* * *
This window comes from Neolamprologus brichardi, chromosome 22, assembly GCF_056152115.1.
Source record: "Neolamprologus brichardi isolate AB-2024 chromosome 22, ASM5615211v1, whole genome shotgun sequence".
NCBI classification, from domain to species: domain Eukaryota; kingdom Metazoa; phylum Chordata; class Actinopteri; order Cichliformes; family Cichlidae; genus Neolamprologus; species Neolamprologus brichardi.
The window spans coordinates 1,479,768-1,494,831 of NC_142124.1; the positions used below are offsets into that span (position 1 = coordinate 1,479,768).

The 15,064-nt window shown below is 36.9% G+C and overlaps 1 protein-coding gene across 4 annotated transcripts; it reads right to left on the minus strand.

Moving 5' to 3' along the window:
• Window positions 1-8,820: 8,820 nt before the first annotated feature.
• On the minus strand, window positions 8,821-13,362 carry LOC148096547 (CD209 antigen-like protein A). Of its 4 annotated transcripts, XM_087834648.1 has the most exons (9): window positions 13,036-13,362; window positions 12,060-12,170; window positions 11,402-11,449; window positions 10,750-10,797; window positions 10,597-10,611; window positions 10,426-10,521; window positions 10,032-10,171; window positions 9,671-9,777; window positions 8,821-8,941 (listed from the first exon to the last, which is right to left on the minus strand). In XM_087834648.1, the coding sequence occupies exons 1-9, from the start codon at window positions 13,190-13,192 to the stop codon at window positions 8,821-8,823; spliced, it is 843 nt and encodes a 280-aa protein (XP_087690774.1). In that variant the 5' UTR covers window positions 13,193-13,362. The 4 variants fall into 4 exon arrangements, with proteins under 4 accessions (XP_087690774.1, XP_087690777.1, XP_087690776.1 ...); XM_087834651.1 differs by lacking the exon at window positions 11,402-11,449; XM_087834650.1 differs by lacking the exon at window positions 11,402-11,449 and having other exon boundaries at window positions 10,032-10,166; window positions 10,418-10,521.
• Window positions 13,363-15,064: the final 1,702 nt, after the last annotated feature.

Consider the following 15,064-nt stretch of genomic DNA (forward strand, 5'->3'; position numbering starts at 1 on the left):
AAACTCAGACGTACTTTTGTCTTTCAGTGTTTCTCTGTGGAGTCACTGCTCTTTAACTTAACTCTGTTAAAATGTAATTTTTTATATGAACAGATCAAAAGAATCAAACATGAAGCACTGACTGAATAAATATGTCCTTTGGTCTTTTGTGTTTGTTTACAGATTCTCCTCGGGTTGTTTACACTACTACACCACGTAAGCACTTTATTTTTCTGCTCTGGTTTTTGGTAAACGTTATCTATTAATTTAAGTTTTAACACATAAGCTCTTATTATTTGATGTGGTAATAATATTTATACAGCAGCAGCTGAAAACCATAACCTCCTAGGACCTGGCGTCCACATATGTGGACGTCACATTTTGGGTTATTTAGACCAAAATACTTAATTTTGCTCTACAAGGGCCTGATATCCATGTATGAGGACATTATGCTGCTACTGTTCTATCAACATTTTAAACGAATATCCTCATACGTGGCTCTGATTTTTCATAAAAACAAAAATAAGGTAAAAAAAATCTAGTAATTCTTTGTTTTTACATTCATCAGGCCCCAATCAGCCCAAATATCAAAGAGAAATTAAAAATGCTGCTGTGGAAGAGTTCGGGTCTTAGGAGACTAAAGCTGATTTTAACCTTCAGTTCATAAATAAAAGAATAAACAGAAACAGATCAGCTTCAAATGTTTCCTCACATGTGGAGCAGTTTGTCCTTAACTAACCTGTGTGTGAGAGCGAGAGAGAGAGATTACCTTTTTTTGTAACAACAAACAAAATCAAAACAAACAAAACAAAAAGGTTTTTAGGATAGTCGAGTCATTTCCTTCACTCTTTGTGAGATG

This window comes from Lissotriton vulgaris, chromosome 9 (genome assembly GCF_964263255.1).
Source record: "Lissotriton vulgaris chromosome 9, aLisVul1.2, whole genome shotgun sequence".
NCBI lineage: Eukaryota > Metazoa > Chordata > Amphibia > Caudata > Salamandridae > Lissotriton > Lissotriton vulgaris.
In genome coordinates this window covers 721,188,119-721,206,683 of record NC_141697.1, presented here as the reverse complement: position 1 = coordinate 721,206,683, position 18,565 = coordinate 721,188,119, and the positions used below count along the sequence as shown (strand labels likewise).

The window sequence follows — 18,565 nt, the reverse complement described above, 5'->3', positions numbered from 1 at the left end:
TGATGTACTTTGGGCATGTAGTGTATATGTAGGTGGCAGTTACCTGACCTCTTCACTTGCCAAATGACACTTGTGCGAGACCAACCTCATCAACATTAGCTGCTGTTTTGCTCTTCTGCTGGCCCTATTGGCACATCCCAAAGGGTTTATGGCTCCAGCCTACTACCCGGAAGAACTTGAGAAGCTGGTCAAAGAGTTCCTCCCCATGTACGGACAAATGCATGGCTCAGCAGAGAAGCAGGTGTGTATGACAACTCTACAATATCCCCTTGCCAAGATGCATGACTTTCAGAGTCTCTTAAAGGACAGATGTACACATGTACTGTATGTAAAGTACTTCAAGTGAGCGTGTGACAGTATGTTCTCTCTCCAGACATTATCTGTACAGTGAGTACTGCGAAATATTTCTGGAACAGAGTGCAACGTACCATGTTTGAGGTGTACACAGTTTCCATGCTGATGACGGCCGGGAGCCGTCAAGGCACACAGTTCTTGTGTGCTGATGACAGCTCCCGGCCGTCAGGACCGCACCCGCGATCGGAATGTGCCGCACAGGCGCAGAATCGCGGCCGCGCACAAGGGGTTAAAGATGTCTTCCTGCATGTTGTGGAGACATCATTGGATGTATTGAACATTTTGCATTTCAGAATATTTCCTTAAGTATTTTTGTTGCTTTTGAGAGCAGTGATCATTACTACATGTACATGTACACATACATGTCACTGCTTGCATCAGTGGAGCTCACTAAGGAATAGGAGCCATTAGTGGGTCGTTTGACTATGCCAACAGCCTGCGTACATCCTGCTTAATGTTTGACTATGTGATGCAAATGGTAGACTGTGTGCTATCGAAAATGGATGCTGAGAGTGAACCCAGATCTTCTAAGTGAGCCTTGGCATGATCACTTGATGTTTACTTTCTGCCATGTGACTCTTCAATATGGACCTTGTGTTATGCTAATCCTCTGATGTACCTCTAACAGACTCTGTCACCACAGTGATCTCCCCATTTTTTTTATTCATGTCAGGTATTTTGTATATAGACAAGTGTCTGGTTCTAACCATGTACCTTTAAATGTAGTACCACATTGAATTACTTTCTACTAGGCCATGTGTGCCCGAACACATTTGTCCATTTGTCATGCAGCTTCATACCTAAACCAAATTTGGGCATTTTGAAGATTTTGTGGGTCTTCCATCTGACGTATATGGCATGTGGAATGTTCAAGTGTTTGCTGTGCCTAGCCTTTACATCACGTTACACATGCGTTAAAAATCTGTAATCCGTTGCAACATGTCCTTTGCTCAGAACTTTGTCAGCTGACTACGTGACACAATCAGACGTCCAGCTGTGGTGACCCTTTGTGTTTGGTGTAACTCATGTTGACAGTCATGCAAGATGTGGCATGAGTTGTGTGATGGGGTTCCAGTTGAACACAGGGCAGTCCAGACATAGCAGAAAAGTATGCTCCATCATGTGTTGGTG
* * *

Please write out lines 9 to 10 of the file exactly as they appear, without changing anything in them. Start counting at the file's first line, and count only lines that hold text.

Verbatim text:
• Window positions 13,363-15,064: the final 1,702 nt, after the last annotated feature.

Consider the following 15,064-nt stretch of genomic DNA (forward strand, 5'->3'; position numbering starts at 1 on the left):